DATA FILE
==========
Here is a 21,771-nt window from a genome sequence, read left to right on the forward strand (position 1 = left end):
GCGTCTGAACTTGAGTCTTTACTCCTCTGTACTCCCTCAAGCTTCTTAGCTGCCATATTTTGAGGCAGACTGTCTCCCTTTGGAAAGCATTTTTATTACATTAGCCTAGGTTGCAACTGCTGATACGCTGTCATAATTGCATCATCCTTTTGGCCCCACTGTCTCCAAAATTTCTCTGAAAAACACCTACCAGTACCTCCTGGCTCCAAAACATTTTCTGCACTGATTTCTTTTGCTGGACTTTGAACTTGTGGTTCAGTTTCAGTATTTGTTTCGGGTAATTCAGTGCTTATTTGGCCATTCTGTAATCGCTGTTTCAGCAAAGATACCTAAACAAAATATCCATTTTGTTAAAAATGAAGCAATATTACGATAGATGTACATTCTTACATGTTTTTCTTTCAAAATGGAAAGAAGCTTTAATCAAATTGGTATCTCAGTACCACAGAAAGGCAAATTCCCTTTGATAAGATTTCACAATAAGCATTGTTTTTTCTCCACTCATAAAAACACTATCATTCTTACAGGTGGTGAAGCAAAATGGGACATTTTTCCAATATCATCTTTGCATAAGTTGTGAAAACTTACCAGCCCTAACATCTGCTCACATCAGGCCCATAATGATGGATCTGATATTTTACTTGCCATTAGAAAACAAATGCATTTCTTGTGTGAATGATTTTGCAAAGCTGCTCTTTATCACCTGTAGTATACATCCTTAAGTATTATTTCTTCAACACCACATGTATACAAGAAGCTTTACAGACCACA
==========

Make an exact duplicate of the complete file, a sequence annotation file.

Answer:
Here is a 21,771-nt window from a genome sequence, read left to right on the forward strand (position 1 = left end):
GCGTCTGAACTTGAGTCTTTACTCCTCTGTACTCCCTCAAGCTTCTTAGCTGCCATATTTTGAGGCAGACTGTCTCCCTTTGGAAAGCATTTTTATTACATTAGCCTAGGTTGCAACTGCTGATACGCTGTCATAATTGCATCATCCTTTTGGCCCCACTGTCTCCAAAATTTCTCTGAAAAACACCTACCAGTACCTCCTGGCTCCAAAACATTTTCTGCACTGATTTCTTTTGCTGGACTTTGAACTTGTGGTTCAGTTTCAGTATTTGTTTCGGGTAATTCAGTGCTTATTTGGCCATTCTGTAATCGCTGTTTCAGCAAAGATACCTAAACAAAATATCCATTTTGTTAAAAATGAAGCAATATTACGATAGATGTACATTCTTACATGTTTTTCTTTCAAAATGGAAAGAAGCTTTAATCAAATTGGTATCTCAGTACCACAGAAAGGCAAATTCCCTTTGATAAGATTTCACAATAAGCATTGTTTTTTCTCCACTCATAAAAACACTATCATTCTTACAGGTGGTGAAGCAAAATGGGACATTTTTCCAATATCATCTTTGCATAAGTTGTGAAAACTTACCAGCCCTAACATCTGCTCACATCAGGCCCATAATGATGGATCTGATATTTTACTTGCCATTAGAAAACAAATGCATTTCTTGTGTGAATGATTTTGCAAAGCTGCTCTTTATCACCTGTAGTATACATCCTTAAGTATTATTTCTTCAACACCACATGTATACAAGAAGCTTTACAGACCACA